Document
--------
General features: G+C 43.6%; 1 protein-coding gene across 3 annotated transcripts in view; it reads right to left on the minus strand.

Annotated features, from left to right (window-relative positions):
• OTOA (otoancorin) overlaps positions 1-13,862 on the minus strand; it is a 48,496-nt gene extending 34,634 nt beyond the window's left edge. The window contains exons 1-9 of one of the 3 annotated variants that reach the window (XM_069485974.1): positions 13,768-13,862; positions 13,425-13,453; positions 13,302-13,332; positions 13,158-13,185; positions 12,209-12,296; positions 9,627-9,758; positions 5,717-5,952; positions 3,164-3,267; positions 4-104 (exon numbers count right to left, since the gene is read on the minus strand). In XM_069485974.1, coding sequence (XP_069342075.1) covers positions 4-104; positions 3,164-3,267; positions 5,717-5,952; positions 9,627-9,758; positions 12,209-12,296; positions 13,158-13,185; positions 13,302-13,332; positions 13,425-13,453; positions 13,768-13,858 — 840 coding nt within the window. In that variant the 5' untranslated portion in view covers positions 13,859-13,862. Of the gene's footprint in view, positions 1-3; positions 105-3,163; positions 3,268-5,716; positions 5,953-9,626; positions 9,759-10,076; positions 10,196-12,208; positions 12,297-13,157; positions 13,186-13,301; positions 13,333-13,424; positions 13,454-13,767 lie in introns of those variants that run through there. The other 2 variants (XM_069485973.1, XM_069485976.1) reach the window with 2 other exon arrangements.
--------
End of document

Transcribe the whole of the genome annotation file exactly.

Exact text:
General features: G+C 43.6%; 1 protein-coding gene across 3 annotated transcripts in view; it reads right to left on the minus strand.

Annotated features, from left to right (window-relative positions):
• OTOA (otoancorin) overlaps positions 1-13,862 on the minus strand; it is a 48,496-nt gene extending 34,634 nt beyond the window's left edge. The window contains exons 1-9 of one of the 3 annotated variants that reach the window (XM_069485974.1): positions 13,768-13,862; positions 13,425-13,453; positions 13,302-13,332; positions 13,158-13,185; positions 12,209-12,296; positions 9,627-9,758; positions 5,717-5,952; positions 3,164-3,267; positions 4-104 (exon numbers count right to left, since the gene is read on the minus strand). In XM_069485974.1, coding sequence (XP_069342075.1) covers positions 4-104; positions 3,164-3,267; positions 5,717-5,952; positions 9,627-9,758; positions 12,209-12,296; positions 13,158-13,185; positions 13,302-13,332; positions 13,425-13,453; positions 13,768-13,858 — 840 coding nt within the window. In that variant the 5' untranslated portion in view covers positions 13,859-13,862. Of the gene's footprint in view, positions 1-3; positions 105-3,163; positions 3,268-5,716; positions 5,953-9,626; positions 9,759-10,076; positions 10,196-12,208; positions 12,297-13,157; positions 13,186-13,301; positions 13,333-13,424; positions 13,454-13,767 lie in introns of those variants that run through there. The other 2 variants (XM_069485973.1, XM_069485976.1) reach the window with 2 other exon arrangements.